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Warning Against Interference

Part 29 of the Tao Teh King for Awakening

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There are those who will conquer the world and make of it (what they conceive or desire). I see that they will not succeed. (For) the world is God’s own Vessel. It cannot be made (by human interference). He who makes it spoils it. He who holds it loses it.

For: Some things go forward, some things follow behind; some blow hot, and some blow cold; some are strong, and some are weak; some may break, and some may fall.

Hence the Sage eschews excess, eschews extravagance, eschews pride.

(Tao Teh King 29)

In The Great Divorce C. S. Lewis writes of a woman who cannot stand to not be running other people’s lives. “Give me someone to ‘do’ something with,” is her constant demand. She cannot exist on her own, but must live through others. A great many people do this, not least those addicted to “spectator sports” as well as adulation of heroes and “stars” in many areas of life: usually all useless and mostly destructive in the long run. Terrible suffering is produced by the insistence of governments and families that their members must be ordered about and changed in various ways “for their own good.” I would like to offer you some advice: Whenever anyone says to you: “I only want you to be happy…,” RUN. For they really only want to be happy themselves by controlling and reshaping you to their ideas. Few things are more vicious.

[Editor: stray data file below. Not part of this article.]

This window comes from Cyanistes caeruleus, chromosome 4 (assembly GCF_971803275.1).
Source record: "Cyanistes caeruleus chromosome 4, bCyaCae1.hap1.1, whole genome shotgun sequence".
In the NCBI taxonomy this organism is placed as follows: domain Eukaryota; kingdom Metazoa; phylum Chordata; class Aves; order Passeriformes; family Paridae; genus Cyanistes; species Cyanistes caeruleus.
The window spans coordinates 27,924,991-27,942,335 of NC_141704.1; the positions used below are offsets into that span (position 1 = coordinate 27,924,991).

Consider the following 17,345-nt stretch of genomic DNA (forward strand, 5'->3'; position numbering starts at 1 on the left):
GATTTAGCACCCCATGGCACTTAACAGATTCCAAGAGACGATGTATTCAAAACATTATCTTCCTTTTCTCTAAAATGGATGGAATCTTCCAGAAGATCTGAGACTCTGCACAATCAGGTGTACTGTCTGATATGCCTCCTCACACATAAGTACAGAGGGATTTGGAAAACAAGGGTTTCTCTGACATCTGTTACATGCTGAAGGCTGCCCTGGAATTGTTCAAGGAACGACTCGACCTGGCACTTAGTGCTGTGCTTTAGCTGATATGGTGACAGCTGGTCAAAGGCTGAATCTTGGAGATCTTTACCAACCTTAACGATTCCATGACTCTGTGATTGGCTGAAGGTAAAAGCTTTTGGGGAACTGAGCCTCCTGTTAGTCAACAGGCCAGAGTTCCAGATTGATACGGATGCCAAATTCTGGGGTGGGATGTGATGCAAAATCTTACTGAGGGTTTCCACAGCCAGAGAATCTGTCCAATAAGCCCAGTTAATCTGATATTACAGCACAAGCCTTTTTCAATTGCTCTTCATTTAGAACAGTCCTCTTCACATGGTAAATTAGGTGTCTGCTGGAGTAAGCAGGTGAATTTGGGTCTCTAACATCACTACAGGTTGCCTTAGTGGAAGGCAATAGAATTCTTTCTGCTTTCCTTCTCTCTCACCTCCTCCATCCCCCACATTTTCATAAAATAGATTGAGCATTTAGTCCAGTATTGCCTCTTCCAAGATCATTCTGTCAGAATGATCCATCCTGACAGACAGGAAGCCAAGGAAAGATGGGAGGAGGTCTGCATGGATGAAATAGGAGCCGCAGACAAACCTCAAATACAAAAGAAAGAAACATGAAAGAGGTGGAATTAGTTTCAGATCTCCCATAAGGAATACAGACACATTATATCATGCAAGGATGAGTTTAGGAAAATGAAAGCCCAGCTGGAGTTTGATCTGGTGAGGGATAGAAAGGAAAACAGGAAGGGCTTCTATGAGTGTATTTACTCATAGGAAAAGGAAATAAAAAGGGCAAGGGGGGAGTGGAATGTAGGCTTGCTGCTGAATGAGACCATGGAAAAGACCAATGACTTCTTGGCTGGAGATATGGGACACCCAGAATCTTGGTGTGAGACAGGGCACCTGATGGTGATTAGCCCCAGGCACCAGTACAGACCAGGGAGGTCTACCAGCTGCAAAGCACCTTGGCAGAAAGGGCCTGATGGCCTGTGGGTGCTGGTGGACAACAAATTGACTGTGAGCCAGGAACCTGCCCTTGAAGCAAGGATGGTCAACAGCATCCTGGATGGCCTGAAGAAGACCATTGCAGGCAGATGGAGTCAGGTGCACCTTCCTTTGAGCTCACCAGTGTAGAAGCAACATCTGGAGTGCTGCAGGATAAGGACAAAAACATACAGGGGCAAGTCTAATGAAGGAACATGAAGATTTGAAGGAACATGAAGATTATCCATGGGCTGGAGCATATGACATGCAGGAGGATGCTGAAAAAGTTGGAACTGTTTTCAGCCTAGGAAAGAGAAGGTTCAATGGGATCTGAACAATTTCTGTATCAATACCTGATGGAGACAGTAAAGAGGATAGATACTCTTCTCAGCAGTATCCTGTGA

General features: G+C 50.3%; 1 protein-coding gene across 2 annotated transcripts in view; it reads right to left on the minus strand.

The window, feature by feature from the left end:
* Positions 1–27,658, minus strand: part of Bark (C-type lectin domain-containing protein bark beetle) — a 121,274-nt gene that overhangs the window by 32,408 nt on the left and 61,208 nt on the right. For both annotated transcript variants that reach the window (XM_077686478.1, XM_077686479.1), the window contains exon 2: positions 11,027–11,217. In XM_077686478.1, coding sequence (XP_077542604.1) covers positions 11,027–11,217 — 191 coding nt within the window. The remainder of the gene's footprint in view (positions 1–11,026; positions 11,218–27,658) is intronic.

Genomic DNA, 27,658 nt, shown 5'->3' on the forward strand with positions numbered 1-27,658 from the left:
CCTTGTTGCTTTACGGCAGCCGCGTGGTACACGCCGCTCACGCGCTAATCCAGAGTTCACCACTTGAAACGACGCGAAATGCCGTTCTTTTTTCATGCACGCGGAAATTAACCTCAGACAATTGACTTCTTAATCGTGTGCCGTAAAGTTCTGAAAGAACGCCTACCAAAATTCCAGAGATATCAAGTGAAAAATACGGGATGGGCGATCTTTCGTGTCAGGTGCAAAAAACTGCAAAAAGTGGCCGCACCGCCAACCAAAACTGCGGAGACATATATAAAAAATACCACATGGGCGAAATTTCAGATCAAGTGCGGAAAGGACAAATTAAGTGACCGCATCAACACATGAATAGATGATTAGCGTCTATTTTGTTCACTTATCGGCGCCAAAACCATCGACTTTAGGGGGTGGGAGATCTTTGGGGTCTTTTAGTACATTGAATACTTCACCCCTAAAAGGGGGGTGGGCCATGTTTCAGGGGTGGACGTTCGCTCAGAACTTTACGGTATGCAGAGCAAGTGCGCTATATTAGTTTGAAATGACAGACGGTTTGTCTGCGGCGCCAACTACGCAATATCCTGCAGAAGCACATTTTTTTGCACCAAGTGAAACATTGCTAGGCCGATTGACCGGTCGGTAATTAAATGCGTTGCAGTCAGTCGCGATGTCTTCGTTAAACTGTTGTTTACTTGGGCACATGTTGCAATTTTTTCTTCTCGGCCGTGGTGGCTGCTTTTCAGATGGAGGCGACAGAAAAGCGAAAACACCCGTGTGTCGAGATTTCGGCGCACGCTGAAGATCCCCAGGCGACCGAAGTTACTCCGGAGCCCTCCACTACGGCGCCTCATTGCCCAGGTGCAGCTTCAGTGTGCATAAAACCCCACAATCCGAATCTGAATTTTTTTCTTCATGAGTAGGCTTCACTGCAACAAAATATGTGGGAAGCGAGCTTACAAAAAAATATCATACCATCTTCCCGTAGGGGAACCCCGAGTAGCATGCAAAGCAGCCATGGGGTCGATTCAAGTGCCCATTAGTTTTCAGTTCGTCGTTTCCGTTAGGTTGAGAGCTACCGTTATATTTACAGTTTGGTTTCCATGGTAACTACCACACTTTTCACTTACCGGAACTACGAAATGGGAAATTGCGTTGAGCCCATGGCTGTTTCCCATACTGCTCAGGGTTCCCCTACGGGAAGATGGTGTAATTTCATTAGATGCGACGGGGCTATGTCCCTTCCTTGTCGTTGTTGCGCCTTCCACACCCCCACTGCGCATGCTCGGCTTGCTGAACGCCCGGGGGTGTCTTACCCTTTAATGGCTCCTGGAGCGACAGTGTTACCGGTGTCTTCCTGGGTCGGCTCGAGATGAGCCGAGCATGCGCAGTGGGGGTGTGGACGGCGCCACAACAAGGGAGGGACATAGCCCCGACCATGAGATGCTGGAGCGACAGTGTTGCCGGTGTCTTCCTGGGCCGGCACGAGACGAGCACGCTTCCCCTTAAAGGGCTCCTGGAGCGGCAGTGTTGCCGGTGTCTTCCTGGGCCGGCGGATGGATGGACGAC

My mother used to laugh and say: “There is not a thing in the world my father doesn’t think he can’t improve.” Actually, he was right, for my grandfather was a great creative genius who could accomplish just about anything in the external world, especially in improving gadgets and machines. Still, the addiction to tinkering with the people and things around us can be a grave defect, as Lao Tzu now explains.

There are those who will conquer the world and make of it (what they conceive or desire). I see that they will not succeed. Wu: “Does anyone want to take the world and do what he wants with it? I do not see how he can succeed.” Swami Vivekananda has expounded this far better than I ever could. Ego is at the root of the problem of “world changers,” and he explained their folly in this way in his book Karma Yoga.